Last week we published the funding data and it didn’t make for a comforting read if you are part of the ecosystem. Basically, with just five disclosed deals in Q3-2023, it was the slowest quarter volume-wise since the end of 2018. The amount was also down 87.7% YoY to just $6.8M, while still edging up from the previous quarter.
It was rough to put it mildly, but we need to zoom out here. Pakistan wasn’t the only market where this happened. Of course, given our early stage, the numbers are already small and any change — increase or decrease — feels more pronounced. Add to it the economic and political uncertainty over the last couple of years which any sane person, let alone foreign investors, would like to avoid.
But this was very well a global trend, permeating across regions. Pitchbook-NVCA Venture Monitor gives us a great peek into the extent of the pullback. In Q3-2023, funding amount reached $73B, down 10.2% QoQ from $81.4B. Compared to the same period of last year, the decline was even steeper at 31%. If that didn’t convey the intensity, this was also the lowest value since Q4-2017.
In terms of volumes, it is probably even worse depending on how you look at it. The deal count fell to 7,434 — their lowest level since Q3-2016. This is the first time in almost 6 years when the number was under 8,000. The reality may be slightly better as Pitchbook estimates there were another 2,661 undisclosed deals. But even then, it would be the slowest quarter since Q1-2020.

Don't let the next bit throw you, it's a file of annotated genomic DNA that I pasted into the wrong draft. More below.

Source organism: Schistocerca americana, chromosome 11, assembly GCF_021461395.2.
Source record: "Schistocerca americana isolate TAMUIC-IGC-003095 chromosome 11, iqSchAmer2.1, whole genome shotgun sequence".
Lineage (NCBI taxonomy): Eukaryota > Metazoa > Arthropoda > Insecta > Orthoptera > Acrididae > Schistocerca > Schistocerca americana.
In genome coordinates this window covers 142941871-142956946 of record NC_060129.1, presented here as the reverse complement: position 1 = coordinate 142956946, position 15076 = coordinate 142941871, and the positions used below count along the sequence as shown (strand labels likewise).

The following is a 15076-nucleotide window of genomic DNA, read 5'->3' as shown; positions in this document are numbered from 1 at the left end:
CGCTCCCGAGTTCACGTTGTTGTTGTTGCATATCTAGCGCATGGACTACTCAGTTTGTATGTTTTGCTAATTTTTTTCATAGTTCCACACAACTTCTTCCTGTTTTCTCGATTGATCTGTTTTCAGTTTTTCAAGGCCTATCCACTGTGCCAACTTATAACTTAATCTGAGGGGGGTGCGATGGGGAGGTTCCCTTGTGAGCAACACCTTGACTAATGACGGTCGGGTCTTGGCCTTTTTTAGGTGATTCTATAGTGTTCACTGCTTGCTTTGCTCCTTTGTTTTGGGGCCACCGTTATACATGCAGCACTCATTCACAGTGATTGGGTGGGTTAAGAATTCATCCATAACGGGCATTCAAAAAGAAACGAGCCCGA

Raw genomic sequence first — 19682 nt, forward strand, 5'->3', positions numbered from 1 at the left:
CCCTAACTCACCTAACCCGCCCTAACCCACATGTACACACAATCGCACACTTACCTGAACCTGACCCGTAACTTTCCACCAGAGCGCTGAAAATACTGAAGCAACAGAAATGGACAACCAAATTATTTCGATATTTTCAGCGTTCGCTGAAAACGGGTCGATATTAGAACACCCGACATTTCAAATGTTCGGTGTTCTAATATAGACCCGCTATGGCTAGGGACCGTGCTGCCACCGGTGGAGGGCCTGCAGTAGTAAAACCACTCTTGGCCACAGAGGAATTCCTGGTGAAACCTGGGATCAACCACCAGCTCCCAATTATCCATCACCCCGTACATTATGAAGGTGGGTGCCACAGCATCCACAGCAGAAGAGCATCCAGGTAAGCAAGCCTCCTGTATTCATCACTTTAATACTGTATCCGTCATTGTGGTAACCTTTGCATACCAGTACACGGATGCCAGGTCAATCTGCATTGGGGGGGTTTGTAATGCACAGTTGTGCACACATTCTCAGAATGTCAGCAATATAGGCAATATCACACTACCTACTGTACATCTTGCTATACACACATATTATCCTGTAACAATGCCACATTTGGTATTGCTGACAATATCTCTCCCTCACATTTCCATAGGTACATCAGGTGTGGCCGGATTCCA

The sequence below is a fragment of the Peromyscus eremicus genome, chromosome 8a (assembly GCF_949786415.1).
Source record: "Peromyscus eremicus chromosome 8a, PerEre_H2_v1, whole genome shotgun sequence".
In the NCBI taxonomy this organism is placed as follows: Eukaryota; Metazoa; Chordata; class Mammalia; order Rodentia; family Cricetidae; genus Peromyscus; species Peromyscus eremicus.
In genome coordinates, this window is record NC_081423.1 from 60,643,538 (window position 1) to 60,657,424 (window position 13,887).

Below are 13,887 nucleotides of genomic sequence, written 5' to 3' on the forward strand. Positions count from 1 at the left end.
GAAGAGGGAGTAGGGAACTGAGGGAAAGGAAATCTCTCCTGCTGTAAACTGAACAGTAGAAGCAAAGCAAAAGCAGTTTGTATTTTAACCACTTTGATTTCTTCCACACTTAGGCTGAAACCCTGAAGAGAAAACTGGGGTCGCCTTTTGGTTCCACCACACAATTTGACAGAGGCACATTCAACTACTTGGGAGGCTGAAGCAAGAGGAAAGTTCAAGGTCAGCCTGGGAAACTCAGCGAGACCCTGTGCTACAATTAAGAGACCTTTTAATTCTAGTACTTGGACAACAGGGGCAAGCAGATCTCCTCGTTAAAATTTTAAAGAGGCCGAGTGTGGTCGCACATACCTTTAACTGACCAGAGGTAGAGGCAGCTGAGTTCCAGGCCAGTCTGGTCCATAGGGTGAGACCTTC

The trend persists across all geographies, albeit to different degrees. Asia has seen the sharpest pullback with an amount of $19.4B, the lowest since the first quarter of 2017 and the first time during this time when this number has receded below $20B-mark. North America also witnessed a sharp correction as dollar value dipped 30% YoY to $33.6B, the worst in over five years. On the other hand, funding to Europe edged up 6.5% QoQ to $17.3B in Q3-2023 amid a low base. While there was a 16.9% YoY decline, it was much better than other regions.
By deal count, the situation was worse as Europe recorded the fewest deals since Q3-2015. Asia fared relatively better at 2,485 deals, which was in comparison only a three-year low. All other regions have slipped well below their pandemic levels.